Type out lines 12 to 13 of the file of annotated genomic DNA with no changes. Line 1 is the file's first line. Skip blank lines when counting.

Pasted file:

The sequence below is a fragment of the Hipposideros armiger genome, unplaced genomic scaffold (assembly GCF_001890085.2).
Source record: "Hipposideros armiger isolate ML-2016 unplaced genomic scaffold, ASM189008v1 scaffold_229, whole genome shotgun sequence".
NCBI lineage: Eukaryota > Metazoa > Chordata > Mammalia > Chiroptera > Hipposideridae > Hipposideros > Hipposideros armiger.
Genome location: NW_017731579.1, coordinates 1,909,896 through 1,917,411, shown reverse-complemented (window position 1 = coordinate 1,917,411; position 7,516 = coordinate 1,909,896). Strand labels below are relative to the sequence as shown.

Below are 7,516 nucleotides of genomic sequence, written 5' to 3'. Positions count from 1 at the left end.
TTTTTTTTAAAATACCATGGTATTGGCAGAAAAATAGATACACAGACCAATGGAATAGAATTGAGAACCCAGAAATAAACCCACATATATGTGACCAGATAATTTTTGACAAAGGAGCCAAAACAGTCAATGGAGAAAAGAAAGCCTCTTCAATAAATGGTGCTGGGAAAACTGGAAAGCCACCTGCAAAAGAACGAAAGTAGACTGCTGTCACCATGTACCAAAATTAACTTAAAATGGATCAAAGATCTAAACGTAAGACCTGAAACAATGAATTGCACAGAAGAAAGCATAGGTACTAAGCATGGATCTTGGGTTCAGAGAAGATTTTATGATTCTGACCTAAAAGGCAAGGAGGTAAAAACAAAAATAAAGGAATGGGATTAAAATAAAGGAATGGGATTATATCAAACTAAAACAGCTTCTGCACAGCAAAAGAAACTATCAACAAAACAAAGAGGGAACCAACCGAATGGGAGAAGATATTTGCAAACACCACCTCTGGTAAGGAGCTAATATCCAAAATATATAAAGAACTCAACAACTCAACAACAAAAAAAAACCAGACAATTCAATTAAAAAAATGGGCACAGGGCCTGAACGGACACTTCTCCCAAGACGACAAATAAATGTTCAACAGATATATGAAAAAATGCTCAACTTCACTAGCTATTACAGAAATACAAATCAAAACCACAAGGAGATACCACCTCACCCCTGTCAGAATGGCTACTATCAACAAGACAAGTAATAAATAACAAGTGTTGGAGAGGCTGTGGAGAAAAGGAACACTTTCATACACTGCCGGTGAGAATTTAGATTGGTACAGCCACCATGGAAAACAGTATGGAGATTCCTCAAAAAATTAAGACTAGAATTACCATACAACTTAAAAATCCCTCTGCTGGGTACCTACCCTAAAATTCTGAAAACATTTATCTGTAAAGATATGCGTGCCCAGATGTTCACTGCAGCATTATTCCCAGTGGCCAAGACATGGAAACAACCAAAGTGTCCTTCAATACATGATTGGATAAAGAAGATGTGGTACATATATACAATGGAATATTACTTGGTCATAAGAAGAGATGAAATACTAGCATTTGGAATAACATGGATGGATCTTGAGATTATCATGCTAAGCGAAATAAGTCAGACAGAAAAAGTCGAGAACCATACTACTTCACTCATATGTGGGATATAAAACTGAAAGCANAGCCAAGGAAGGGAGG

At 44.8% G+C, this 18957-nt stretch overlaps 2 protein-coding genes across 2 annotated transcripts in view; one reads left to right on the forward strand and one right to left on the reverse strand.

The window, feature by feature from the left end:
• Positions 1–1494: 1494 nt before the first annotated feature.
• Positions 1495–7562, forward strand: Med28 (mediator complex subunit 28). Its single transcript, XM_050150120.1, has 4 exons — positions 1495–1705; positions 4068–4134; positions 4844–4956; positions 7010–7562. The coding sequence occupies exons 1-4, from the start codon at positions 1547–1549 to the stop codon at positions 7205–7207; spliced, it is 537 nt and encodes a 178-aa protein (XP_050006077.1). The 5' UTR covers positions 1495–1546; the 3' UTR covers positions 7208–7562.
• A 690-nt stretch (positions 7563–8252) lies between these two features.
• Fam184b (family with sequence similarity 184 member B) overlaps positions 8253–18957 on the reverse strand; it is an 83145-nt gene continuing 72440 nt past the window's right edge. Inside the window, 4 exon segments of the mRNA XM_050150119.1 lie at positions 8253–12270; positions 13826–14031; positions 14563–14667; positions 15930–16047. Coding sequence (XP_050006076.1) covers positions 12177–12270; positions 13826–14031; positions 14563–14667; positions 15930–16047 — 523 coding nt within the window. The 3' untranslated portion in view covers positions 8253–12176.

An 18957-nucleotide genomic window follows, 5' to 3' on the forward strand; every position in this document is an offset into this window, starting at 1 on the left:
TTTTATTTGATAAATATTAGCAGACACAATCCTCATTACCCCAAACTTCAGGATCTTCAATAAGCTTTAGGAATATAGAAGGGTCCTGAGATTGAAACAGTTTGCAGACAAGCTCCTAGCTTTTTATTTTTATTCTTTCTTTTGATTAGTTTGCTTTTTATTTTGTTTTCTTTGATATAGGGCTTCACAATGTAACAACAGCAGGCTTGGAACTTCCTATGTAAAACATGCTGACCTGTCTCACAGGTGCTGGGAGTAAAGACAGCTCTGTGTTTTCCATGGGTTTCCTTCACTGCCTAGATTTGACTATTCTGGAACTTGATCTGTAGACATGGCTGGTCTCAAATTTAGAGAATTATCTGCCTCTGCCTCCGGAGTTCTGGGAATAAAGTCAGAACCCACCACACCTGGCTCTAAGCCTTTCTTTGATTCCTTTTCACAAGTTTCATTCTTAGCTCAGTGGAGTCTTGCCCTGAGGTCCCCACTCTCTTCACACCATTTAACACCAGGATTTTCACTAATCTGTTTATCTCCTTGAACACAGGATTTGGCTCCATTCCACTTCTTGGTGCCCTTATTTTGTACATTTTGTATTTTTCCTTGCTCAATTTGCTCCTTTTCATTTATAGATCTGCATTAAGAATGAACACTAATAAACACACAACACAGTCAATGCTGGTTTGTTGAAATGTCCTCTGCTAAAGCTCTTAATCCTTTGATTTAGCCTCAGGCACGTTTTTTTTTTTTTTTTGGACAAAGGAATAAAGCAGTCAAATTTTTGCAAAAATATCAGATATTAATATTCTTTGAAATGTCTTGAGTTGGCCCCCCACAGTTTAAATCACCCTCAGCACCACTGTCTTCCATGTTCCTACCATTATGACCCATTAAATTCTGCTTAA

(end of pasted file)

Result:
• Fam184b (family with sequence similarity 184 member B) overlaps positions 8253–18957 on the reverse strand; it is an 83145-nt gene continuing 72440 nt past the window's right edge. Inside the window, 4 exon segments of the mRNA XM_050150119.1 lie at positions 8253–12270; positions 13826–14031; positions 14563–14667; positions 15930–16047. Coding sequence (XP_050006076.1) covers positions 12177–12270; positions 13826–14031; positions 14563–14667; positions 15930–16047 — 523 coding nt within the window. The 3' untranslated portion in view covers positions 8253–12176.

An 18957-nucleotide genomic window follows, 5' to 3' on the forward strand; every position in this document is an offset into this window, starting at 1 on the left: